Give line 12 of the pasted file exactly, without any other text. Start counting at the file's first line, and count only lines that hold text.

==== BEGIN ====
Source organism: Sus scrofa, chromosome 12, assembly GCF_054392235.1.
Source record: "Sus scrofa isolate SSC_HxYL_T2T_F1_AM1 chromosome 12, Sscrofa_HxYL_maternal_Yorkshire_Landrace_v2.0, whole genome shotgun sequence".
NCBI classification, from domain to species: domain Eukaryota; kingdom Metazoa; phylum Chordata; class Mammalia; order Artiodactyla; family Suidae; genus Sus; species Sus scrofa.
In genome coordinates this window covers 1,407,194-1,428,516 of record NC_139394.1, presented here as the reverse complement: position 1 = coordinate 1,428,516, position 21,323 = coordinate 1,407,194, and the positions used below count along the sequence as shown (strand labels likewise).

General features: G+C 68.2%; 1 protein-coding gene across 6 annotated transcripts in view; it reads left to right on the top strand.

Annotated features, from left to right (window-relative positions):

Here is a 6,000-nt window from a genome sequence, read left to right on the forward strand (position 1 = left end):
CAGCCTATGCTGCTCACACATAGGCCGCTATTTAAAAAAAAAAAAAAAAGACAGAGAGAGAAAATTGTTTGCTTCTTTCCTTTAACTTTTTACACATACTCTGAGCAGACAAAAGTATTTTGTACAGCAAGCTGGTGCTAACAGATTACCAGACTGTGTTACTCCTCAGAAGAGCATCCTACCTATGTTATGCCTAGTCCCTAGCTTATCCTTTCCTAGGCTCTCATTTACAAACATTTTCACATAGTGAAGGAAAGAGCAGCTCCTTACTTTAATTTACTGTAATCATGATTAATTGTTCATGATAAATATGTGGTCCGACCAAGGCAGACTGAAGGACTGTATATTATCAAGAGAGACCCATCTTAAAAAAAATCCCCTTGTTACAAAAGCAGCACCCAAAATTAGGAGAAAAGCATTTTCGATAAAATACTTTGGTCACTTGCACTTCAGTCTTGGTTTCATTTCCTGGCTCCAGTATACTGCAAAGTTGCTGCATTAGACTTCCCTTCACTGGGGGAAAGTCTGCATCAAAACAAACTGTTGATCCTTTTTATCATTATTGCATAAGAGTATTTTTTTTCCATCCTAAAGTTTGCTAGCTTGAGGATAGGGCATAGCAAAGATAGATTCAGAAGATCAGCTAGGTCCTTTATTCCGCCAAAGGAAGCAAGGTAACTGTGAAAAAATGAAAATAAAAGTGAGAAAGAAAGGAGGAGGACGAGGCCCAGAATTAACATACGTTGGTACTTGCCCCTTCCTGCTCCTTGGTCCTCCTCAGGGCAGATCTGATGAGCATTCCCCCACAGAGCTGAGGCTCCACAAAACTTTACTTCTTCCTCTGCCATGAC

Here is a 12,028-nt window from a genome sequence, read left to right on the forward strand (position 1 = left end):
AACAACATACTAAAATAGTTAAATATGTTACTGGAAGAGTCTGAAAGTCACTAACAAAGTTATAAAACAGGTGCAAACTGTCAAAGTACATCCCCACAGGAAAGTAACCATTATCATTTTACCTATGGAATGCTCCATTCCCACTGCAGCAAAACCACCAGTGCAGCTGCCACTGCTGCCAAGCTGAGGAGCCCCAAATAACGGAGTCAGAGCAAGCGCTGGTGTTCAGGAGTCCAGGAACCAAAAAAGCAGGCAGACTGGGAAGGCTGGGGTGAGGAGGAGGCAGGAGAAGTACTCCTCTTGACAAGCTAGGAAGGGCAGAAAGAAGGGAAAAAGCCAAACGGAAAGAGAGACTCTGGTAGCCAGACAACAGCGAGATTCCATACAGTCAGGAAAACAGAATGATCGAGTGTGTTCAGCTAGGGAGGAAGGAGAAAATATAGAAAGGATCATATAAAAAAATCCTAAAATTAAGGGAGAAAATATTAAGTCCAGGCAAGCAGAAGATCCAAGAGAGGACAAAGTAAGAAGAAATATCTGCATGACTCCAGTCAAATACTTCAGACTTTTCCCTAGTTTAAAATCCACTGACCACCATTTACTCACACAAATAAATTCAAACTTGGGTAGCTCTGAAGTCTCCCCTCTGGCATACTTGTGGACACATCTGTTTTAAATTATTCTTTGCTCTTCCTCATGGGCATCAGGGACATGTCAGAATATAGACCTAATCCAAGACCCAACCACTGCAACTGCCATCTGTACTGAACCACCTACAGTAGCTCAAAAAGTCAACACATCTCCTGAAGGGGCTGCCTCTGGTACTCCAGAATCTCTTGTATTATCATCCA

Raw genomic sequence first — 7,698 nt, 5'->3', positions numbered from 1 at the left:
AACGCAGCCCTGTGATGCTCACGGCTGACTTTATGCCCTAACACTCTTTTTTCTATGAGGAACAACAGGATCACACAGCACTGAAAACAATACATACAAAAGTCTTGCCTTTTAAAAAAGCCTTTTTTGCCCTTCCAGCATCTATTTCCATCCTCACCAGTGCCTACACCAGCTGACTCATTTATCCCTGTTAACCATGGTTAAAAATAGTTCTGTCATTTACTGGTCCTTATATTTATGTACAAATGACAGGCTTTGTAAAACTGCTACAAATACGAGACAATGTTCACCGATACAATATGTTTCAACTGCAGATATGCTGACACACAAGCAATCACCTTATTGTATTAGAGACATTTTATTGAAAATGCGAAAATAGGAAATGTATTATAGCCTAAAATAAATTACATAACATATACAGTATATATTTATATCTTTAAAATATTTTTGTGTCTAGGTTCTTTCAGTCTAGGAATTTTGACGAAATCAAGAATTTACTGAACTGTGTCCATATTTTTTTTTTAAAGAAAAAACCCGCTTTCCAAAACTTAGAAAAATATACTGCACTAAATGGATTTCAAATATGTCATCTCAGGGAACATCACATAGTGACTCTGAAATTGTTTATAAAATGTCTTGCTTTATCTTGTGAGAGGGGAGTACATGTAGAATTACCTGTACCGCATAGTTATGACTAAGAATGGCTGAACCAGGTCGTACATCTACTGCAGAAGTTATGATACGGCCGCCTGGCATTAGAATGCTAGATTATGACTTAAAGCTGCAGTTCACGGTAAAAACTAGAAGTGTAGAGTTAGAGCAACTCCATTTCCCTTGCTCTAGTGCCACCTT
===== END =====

AACGCAGCCCTGTGATGCTCACGGCTGACTTTATGCCCTAACACTCTTTTTTCTATGAGGAACAACAGGATCACACAGCACTGAAAACAATACATACAAAAGTCTTGCCTTTTAAAAAAGCCTTTTTTGCCCTTCCAGCATCTATTTCCATCCTCACCAGTGCCTACACCAGCTGACTCATTTATCCCTGTTAACCATGGTTAAAAATAGTTCTGTCATTTACTGGTCCTTATATTTATGTACAAATGACAGGCTTTGTAAAACTGCTACAAATACGAGACAATGTTCACCGATACAATATGTTTCAACTGCAGATATGCTGACACACAAGCAATCACCTTATTGTATTAGAGACATTTTATTGAAAATGCGAAAATAGGAAATGTATTATAGCCTAAAATAAATTACATAACATATACAGTATATATTTATATCTTTAAAATATTTTTGTGTCTAGGTTCTTTCAGTCTAGGAATTTTGACGAAATCAAGAATTTACTGAACTGTGTCCATATTTTTTTTTTAAAGAAAAAACCCGCTTTCCAAAACTTAGAAAAATATACTGCACTAAATGGATTTCAAATATGTCATCTCAGGGAACATCACATAGTGACTCTGAAATTGTTTATAAAATGTCTTGCTTTATCTTGTGAGAGGGGAGTACATGTAGAATTACCTGTACCGCATAGTTATGACTAAGAATGGCTGAACCAGGTCGTACATCTACTGCAGAAGTTATGATACGGCCGCCTGGCATTAGAATGCTAGATTATGACTTAAAGCTGCAGTTCACGGTAAAAACTAGAAGTGTAGAGTTAGAGCAACTCCATTTCCCTTGCTCTAGTGCCACCTT